I read an article today on christiantimes.com. The headline reads, “Ben Carson on LGBT community: Jesus died for everyone, including gays and lesbians; equal rights but not extra rights”. In the article, he is quoted as follows:
“Another reason that we must be informed and understand our Constitution is so that people don’t manipulate it,” he said, as quoted by The Christian Post. “For instance, look at the LGBT community. Now, I don’t have anything against gays and lesbians. You know, Christ died for them just like he died for everybody else. Our Constitution protects them just like it protects everybody else. … Everybody gets equal rights but nobody gets extra rights. Nobody gets to change everything.”
I agree completely with the point he is making. So, what’s my beef? It is that some of his words (assuming that he has been quoted correctly) will tend to create confusion. This article is an attempt to set forth clearly the Christian position with respect to sinners of this sort, without compromise, and without the subtle misdirection produced by “politically correct” language.
First of all, the word, “gay” has been made a politically correct euphemism for homosexuality. It has been perverted from its historical meaning, and thus stolen from us. Now, if we use the word according to its proper definition, there is an inevitable, though unintended, reaction to it, as if we were making some kind of sexual reference. So we dare not use it, as the AV Bible does in James 2:3 in the expression “gay clothing” or as Stephen Foster in “My old Kentucky Home, “Tis summer, the darkies are gay…”. (“Darkies” was not, at that time, a derogatory nickname for Negroes, any more than “Blacks” is in America today.) And why has this good old word, “gay” been thus perverted? For one reason, and one reason only; to make the filthy practices of sodomites seem innocent and harmless. For this reason, I avoid the use of the word; preferring to call such things what they are. I happen to think that everyone else should do the same.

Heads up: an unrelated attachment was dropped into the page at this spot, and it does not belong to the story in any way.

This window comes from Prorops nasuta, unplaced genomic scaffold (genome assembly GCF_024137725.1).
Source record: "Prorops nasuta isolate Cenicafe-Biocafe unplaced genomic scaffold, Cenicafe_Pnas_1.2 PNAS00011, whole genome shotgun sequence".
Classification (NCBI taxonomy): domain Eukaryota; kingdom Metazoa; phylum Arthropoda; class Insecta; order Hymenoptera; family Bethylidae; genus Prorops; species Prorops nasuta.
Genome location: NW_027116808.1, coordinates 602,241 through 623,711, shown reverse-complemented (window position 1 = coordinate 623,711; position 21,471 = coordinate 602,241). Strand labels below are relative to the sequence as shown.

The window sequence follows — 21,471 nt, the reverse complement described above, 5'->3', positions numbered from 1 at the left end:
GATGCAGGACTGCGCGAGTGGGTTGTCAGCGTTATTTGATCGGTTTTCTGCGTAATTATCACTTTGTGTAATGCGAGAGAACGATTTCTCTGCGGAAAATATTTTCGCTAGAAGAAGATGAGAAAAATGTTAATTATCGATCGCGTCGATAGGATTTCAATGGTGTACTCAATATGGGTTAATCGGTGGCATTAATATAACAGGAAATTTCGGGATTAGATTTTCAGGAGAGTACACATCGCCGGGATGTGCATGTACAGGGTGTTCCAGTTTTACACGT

Why we should have something against homosexuals
Second, what does he mean by saying, “Now, I don’t have anything against gays and lesbians.”? It is plain to me that people ought to have something against them! They not only commit acts in private that are abominable; but they have succeeded in abolishing the criminal laws against their perversions; which means that now they can run for public office and have a part in making our laws! It means that they can promote their evil practices without fear of penalty. They are even now doing just that in our government schools. This puts our children at risk! I think we should all have something against them for that.
And, just as Lot was in danger of God’s judgment because of the homosexuality and violence of the inhabitants of his city; so will we be endangered if we allow these things to be practiced in our midst. We should fear the wrath of God if we as a society are complicit, as many of us are, in the perversion of human sexuality. I resent it that our courts and other branches of government have legalized, normalized, and even created legal protections for, sexual deviancy! Our whole society is thus placed in danger of God’s severe judgment. I have something against them for creating this terrible situation.
And what about the fact that such people spread deadly diseases — not only among themselves, but among the children that they rape, and the innocent wives and husbands that they infect, and the children born with these diseases because of their mothers’ infection? I think it is only right that I — that all of us — should hold this against them.